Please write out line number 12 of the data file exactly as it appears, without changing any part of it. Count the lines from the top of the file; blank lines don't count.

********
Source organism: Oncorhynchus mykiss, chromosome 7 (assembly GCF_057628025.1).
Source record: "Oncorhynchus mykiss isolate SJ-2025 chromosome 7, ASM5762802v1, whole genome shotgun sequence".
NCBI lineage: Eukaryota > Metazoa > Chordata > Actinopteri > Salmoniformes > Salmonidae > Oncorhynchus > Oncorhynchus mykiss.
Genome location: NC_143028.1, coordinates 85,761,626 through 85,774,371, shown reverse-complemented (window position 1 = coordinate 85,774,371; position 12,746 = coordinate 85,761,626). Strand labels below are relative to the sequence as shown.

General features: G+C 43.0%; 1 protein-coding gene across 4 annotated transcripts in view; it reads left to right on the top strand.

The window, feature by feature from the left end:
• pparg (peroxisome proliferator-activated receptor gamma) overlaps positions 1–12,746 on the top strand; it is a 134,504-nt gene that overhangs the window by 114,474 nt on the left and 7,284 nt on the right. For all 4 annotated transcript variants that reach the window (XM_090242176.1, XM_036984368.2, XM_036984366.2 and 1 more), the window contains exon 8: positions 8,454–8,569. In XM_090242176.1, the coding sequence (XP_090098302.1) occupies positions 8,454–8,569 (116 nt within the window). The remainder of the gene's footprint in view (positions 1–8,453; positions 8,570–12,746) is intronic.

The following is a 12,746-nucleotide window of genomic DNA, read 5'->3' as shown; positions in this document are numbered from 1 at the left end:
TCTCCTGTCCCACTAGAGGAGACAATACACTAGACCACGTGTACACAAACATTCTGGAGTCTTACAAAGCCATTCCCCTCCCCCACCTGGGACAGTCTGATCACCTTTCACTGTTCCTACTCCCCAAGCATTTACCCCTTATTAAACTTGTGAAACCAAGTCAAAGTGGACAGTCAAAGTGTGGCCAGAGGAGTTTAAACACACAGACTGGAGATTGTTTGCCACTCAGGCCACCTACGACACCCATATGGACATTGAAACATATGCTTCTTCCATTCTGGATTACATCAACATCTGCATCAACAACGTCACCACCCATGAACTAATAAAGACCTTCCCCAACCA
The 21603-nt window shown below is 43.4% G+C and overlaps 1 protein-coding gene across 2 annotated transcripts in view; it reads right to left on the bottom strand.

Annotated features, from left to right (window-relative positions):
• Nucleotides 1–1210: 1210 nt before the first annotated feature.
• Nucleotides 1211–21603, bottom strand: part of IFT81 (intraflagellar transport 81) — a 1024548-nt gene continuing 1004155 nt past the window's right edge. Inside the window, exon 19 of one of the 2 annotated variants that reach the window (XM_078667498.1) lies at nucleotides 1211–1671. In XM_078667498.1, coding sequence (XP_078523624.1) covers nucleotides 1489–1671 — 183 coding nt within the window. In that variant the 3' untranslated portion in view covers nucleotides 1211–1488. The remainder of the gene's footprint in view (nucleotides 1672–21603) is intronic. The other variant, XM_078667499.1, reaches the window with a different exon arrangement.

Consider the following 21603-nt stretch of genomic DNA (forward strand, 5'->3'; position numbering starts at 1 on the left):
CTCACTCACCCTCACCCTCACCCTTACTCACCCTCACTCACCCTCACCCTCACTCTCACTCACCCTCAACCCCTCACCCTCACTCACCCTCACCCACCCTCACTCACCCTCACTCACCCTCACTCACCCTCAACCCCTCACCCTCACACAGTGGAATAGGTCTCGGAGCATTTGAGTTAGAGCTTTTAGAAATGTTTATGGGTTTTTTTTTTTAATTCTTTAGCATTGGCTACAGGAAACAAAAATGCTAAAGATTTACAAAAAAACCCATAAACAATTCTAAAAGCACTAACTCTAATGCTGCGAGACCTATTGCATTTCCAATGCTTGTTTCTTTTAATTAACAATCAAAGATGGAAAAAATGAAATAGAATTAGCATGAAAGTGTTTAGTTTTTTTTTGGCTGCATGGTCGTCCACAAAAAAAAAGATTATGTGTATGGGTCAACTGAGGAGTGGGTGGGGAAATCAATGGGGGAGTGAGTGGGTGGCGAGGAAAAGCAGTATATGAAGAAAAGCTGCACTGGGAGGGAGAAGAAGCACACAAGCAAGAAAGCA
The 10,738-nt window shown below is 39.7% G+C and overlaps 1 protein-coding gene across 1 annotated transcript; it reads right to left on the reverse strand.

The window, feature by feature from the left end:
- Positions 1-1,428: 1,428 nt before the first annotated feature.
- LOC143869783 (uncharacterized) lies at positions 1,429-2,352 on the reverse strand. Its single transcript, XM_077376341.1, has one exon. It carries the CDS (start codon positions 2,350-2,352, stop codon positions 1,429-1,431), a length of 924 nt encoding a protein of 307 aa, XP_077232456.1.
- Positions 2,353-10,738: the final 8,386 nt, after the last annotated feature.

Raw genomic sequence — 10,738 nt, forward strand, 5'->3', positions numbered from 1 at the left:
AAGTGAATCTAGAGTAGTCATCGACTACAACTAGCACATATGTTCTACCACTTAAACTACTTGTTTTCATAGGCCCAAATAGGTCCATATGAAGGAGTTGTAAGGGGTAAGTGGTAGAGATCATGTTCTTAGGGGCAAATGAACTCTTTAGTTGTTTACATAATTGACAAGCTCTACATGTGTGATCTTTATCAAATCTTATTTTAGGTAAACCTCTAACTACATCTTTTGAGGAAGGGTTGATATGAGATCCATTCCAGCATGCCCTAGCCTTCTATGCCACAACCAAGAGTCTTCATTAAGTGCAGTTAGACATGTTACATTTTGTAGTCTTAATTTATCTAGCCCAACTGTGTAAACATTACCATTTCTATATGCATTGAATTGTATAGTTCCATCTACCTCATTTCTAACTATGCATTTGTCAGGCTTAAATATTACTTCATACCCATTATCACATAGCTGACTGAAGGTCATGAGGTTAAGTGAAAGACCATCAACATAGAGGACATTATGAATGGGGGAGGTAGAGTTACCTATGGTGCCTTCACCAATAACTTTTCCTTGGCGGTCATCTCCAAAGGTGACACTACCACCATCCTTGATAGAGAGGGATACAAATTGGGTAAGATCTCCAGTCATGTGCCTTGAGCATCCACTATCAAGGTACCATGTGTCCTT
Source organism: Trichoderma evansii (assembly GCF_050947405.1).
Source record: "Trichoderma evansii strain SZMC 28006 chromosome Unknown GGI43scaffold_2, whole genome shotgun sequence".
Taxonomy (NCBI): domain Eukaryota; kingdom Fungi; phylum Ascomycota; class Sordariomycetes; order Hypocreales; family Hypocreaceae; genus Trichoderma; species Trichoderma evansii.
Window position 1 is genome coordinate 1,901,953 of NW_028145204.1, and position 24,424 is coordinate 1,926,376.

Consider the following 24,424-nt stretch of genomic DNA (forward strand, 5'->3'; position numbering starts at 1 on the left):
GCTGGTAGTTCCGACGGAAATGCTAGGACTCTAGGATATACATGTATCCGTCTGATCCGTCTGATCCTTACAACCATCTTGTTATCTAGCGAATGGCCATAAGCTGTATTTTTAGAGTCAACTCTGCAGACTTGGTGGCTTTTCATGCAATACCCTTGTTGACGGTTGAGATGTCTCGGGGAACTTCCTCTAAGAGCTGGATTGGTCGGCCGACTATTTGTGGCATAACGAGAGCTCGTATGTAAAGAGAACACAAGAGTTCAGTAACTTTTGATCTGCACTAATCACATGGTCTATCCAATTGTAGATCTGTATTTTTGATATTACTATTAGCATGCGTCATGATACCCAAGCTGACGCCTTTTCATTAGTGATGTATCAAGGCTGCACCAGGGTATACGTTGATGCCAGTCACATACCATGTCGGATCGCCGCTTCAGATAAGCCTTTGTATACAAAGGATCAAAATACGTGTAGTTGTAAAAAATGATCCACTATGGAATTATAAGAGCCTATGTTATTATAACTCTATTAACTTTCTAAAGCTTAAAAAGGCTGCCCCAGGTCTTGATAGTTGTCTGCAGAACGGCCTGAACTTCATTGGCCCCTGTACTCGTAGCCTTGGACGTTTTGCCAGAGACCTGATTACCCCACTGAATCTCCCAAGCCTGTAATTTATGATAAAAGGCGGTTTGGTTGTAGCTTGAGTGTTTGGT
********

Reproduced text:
• Nucleotides 1–1210: 1210 nt before the first annotated feature.